Reaching the Nations
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Area: 374 square km. Located in the Mozambique Chanel of the Indian Ocean and comprising several small islands part of the Comoro Archipelago, Mayotte is a departmental collectivity of France with dependent status. Hilly terrain crossed with deep valleys comprise most the terrain. Some small islands surround the main volcanic island. Cyclones are a natural hazard. Mayotte is administratively divided into 17 communes.
Mayotte native: 63.5%
French/overseas French: 4.8%
Two-thirds of the island population are indigenous. Most of the remaining one-third are Comorian.
Population: 256,518 (September 2017)
Annual Growth Rate: 3.82% (2017)
Fertility Rate: 5.4 children born per woman (2010)
Life Expectancy: 60.99 male, 65.63 female (2010)
Languages: Maore (59%), Bushi (19%), other or unknown (22%). French is the official language. Maore is a Bantu language related to Swahili and Comorian, whereas Bushi is a Malayo-Polynesian language related to Malagasy.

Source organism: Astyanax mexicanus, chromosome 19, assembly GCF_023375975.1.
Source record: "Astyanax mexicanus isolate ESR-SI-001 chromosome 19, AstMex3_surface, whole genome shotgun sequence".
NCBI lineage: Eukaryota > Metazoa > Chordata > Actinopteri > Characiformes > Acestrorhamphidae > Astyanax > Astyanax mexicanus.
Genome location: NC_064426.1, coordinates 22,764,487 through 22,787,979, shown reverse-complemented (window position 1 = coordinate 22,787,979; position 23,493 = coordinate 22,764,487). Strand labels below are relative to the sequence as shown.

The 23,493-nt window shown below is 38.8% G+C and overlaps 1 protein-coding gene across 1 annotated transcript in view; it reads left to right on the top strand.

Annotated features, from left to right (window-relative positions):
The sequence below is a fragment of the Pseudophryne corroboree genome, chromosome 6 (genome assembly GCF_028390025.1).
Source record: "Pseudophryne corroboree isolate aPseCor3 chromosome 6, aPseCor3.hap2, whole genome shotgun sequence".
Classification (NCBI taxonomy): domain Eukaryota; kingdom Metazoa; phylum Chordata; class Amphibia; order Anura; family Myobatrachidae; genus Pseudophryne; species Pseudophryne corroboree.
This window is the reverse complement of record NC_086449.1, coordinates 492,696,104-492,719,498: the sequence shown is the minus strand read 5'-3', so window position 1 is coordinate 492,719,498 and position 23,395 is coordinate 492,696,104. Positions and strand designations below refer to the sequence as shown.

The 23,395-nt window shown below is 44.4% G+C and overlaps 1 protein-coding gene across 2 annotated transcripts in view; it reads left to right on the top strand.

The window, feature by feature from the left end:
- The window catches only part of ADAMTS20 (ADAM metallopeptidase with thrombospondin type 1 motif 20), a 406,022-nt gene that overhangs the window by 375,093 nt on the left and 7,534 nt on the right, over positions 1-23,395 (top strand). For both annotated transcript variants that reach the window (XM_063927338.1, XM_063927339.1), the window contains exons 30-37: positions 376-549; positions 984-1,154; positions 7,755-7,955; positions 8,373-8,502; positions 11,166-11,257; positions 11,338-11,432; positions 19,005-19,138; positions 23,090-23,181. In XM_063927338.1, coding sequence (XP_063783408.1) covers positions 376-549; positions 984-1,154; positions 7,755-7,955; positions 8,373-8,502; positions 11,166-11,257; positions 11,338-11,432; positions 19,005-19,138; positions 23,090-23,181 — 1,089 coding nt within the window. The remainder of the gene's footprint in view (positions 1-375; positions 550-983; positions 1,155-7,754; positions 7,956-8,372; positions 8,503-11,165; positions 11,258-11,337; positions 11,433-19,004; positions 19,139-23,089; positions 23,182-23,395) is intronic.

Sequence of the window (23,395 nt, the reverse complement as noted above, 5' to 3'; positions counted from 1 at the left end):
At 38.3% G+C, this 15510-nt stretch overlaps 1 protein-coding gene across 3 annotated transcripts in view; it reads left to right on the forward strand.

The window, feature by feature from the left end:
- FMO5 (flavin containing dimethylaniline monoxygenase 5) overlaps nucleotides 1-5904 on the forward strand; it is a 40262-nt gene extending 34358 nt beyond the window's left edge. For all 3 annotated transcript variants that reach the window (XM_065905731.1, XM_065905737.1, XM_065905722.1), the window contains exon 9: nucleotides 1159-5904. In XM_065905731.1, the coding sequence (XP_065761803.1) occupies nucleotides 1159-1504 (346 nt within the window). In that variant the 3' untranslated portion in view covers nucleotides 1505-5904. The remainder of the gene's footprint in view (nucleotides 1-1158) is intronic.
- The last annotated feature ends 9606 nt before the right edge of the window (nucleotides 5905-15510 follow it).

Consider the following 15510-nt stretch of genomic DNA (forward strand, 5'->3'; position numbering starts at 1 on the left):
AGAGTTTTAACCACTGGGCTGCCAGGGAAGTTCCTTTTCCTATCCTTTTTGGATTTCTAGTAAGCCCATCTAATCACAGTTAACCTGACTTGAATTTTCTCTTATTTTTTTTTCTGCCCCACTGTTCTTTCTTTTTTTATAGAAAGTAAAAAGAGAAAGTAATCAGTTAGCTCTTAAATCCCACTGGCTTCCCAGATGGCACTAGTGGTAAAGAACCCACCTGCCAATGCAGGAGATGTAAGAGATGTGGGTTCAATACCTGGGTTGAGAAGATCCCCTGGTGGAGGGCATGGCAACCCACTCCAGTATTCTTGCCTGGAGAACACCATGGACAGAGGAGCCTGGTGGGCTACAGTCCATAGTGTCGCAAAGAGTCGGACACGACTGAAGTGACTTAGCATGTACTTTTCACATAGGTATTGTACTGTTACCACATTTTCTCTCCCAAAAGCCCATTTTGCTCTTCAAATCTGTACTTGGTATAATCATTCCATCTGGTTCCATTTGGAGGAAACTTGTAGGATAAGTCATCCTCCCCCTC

Literacy: 92% (2011)
Along with the remainder of the Comoro Archipelago, Mayotte [the French corruption of the Arabic word Maore or Mawuti meaning island of the dead] was first populated by Austronesian and Bantu settlers during the first millennium AD. Arab traders and merchants traveled from the Horn of Africa and established a trading and transit center on the islands to traffic goods from the African interior. Arabs introduced Islam to the indigenous inhabitants and intermarried. In the mid-nineteenth century, the French gained control and established a colony. In 1974, Mayotte was the only island in the archipelago that did not vote in favor of independence from France. In March 2009, Mayotte voted to become France’s 101st department and fifth overseas department. Comoros continues to claim Mayotte.